Last week, I told you that my dog died, which was sad.

Here in the Oliver family, we believe in the power of distraction, so may I present to you our newest bundle of fur and tinkle:

hudson

Hi! My name is Hudson Oliver! I like long naps, new shoes, and the Buffalo Bills!

Our middle child, Cupcake Oliver, has had quite the week. First, she lost her big brother, who taught her most of what she knows about being a dog. Now, she’s thrust into the role of “big sister” to Hudson– a role that neither she or our family feels confident she is prepared to take on…mostly because she is 4 years old and may or may not still be learning her own name. So let’s all wish Cupcake the best of luck as she tries to be taken seriously by Hudson with a name like “Cupcake,” and hope that she doesn’t get too overwhelmed by all of this new responsibility.

Okay, I’m done bragging about the new pup and anthropomorphizing (vocab word of the day) our other dog. Thanks for indulging me.

Last weekend was full of fall things, like my college homecoming (I always forget that Homecoming involves football…this year was no different), hunter boots, hot apple cider, Colonial people, and murder weapons. To elaborate, a high schooler in costume serial killer with an active chainsaw literally chased me outside the perimeters of a Halloween haunted maze. Kids these days. No rules.

While enjoying Bloody Marys in Colonial Williamsburg at 3:30 p.m. on a Sunday and discussing the pros and cons of brown-haired vs. blonde-haired babies, Aaron and I somehow made our way to the topic of linguistics. I had come across this quote by John Keating, and thought it to be very profound.

very is lazy

One thing led to another, and Aaron and I began to wonder when inventing new words became socially unacceptable. Who decided that the English language is complete? Why can’t “yoth” be a word? Or “klitey”? I don’t know what they’d mean, but they’re perfectly acceptable combinations of consonants and vowels. And, to my knowledge, no word has yet been invented to describe the feeling you get right before you fall, or the moment something bursts in your mouth, like a grape, Gusher, or shell noodle with Velveeta cheese inside of it. I think the feeling right before you fall should be called “dopp,” and a mouth burst should be called a “zazzation,” (zazz-ey-shun) present participle, “zazzating.” Used in a sentence: “That grape just zazzated in my mouth” or “Wow! That was a big zazzation.”

Brilliant, I know.

On the car ride home, Aaron and I listened to a Ted Talk about this very topic. The speaker, Erin McKean, was a lexicographer (more widely known as a “person who writes the dictionary”), and she agrees with me. Why is creativity in the English language so stifled? We encourage creativity in nearly every other aspect of life, so why not in the words we use every single day? I refuse to be bogged down by societal norms, so I created this list of words I’d like for all of you to begin using. Thanks ahead of time for your participation.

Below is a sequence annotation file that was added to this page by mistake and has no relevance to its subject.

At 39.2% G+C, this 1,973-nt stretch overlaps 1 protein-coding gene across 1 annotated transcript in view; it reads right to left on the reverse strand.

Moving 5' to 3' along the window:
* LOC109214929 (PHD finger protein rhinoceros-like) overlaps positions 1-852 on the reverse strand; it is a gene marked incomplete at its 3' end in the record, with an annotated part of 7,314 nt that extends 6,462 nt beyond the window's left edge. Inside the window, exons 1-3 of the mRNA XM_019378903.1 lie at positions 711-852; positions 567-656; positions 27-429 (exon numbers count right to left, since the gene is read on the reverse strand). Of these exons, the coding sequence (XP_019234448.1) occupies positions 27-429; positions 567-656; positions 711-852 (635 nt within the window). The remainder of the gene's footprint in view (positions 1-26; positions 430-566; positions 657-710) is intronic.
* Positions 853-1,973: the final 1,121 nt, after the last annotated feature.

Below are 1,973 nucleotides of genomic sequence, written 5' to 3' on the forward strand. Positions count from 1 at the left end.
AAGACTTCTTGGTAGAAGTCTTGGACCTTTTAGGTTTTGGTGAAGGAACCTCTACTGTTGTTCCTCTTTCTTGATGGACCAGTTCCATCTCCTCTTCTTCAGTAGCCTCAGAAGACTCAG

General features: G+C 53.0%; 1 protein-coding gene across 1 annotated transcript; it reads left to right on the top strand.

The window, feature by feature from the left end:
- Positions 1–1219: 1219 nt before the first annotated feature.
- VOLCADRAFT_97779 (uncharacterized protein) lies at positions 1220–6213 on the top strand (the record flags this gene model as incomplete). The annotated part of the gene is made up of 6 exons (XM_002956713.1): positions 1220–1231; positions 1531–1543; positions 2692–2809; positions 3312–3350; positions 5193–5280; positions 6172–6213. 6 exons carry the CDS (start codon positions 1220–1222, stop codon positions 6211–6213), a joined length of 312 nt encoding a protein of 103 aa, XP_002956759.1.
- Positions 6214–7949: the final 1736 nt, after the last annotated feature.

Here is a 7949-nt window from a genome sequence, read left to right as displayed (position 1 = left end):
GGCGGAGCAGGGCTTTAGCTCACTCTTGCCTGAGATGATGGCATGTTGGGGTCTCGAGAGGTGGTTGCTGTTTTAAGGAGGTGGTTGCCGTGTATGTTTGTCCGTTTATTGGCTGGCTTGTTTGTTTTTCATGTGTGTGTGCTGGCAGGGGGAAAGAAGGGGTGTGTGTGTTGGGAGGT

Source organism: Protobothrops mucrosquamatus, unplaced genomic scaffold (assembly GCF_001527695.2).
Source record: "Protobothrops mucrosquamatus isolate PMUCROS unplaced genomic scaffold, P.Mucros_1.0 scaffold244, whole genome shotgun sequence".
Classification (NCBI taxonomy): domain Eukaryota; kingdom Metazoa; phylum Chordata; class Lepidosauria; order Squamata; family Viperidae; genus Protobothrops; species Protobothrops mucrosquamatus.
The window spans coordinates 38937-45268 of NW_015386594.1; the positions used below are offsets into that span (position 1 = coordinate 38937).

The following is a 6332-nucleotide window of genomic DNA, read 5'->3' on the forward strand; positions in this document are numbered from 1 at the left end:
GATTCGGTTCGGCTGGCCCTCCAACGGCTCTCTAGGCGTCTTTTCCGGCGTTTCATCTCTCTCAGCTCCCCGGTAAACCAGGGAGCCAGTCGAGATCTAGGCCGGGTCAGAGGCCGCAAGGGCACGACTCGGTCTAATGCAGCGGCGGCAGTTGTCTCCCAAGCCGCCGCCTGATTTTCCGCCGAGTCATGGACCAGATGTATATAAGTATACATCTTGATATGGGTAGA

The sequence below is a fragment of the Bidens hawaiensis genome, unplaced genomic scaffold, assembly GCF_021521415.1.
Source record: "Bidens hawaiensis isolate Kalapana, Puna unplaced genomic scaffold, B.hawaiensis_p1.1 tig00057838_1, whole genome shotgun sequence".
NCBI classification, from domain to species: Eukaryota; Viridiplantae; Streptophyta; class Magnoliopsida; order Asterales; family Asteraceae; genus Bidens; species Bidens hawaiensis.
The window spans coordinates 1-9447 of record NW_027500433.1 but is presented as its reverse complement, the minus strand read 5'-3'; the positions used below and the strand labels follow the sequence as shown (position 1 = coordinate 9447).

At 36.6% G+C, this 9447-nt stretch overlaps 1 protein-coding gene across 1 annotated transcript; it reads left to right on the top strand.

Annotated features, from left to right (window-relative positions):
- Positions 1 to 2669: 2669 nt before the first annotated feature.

By the way, I didn’t employ any of Erin McKean’s suggested tactics for creating new words when I made this list. She said you can combine words (ex: sandcastle), mesh words together (ex: brunch), steal words from other languages, etc., but I decided to just start from scratch.

  1. Zazzation— See above. I had to include this for all of the people who probably skipped straight to this list of words because they’re lazy. They are probably the same people who use “very” a lot.
  2. Dopp— See Zazzation. [Used in a sentence: “The dopp was worse than the fall, and I’m sure my Tinder date could see it on my face.”]
  3. Lorf— A guy who holds doors on the train, making everybody else late. [Used in a sentence: “That stupid lorf made me miss my crosstown bus.”]
  4. Shrackle— The salt that gets stuck on your black boots in the winter. [Used in a sentence: “My UGG boots are even less appropriate for work because of all the shrackle on them.”]
  5. Irquate— When you can’t stop shaking your leg out of nervousness. [Used in a sentence: “I can’t help but irquate during my annual review at work.”]
  6. Weyhum— Awkward silence. [Used in a sentence: “His rant about Obama in a room full of liberals was followed by a lot of weyhum.”]
  7. Breepelate— When you can’t decide which direction to walk and keep starting and stopping. [Used in a sentence: “I was breepelating so much when I saw Chipotle on one side of the street, and Chick-fil-A on the other, that I bumped into three different people.”]
  8. Prewey— The way your hair looks when you wake up. [Used in a sentence: “Her hair was so prewey that HR had to send her home to take a shower.”]
  9. Grecking— Suggesting to someone that you grab coffee, but not intending on following through. [Used in a sentence: “I ran into a girl that was in my sorority in college, so we did some grecking, then went on our way.”]
  10. Merfupped— Unable to think because you’re so tired. [Used in a sentence: “I was so merfupped that I mistook my hand cream for toothepaste.”]

See? Won’t talking be way more fun when you get to switch things up? Join me in being a trendsetter. If I can get at least 10 of you to use any one of these words in a sentence, I will submit them to Erin McKean’s online dictionary. Comment away! (If I get no comments here or on Facebook, I’ll delete this sentence in about a week due to embarrassment.)